marketing / To Hunt a Sub

12 Surprises I Found Marketing My Debut Novel, To Hunt a Sub

quirksMarketing To Hunt a Sub, my debut novel, is a whole lot different from my non-fiction pieces. In those, I could rely on my background, my expertise in the subject, and my network of professional friends to spread the word and sell my books. Fiction–not so much. For one thing, I don’t have prior fiction novels to buttress my reputation. So I did what I have always done when preparing for the unknown: I researched. I read everything I could find on how to market a novel, collected ideas, made my plan, and jumped in without a backward glance (see two of the books I devoured here).

Well, now that much of the marketing is done, there are a few pieces I wish I’d done differently:

  • I participated in the Kindle Scout to mentally kick-off my campaign. That took longer than I expected which set me back a few weeks.
  • Uploading my manuscript to Kindle was easy, but took more preparation than I’d planned. The preparation was along the line of ‘tedious’, not ‘complicated’. No brainpower required; just time.
  • Many fellow bloggers offered to help with my blog hop, and I wish I’d kept better track of that aspect. I did have a spreadsheet, but I didn’t include enough detail.
  • I wish I’d included interview questions in the blog hop articles. Several bloggers I follow did this, but I skipped it to save time. I wish I hadn’t.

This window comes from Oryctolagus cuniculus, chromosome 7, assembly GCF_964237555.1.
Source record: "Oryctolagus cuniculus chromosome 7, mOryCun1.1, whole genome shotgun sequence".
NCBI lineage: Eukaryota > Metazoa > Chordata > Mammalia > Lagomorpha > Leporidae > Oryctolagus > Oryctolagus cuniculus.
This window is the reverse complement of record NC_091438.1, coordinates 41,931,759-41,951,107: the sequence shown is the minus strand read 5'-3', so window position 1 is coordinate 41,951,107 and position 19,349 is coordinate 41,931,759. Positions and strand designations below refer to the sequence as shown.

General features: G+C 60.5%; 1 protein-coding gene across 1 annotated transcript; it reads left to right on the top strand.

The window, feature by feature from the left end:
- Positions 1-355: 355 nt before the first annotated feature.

• I should have used Facebook and Twitter more. Here’s what Stephanie Faris, efriend and published author of the Piper Morgan series, says this about a Facebook account:

Facebook is where you’ll find your friends and relatives. You’ll also find your fourth-grade teacher, your kindergarten best friend, and pretty much everyone who has ever mattered in your life. These are the people who are most likely to buy your book and tell everyone they meet about it. All you have to do is post a picture of your book and your real supporters will ask where they can get a copy.

Stephanie actually suggests the same sort of approach for Twitter. I have a Twitter account, but I forgot to use it enough!

  • Take that a step further: I should have FB’d and Tweeted the posts of my blog hop folks. Duh–that seems so obvious now.
  • I wish I’d reached out to my local library and bookstores to see if there’s appetite for a book signing or chat. Well, I could still do that!
  • I didn’t follow up well enough with fellow bloggers who offered their help. Thankfully, many of them reached out to me–emailed me with questions or confirmation of dates. I wish I’d reached out more.

A few essential pieces that I gleaned from the experience of fellow bloggers and/or just seemed logical but–surprisingly–everyone doesn’t do:

  1. Participate in Kindle Scout. It was a good first step because it forced me to create the necessary marketing pieces for the ultimate campaign–blurb, one-line summary, pristine document, and polished cover.
  2. Visit the blog hop host and respond to comments.
  3. Take blog hop visits one step further: Visit the blogs of those who comment. Join their conversations. Be a friend.
  4. Read the books of blog hosts. Usually, they’re Indies–between $0.00 and $2.99. That’s a small investment to promote your book and often, you come away with excellent entertainment for a few days. Then, review them. Add the review to not only Amazon, but Goodreads which has become the go-to location for readers and writers.

What tips do you have for marketing a new novel? What’s worked best for you? Add them to comments. I’ll curate and share them in a future post.

More on marketing your Indie novel:

Two Valuable Books on Marketing Your Newly-published Book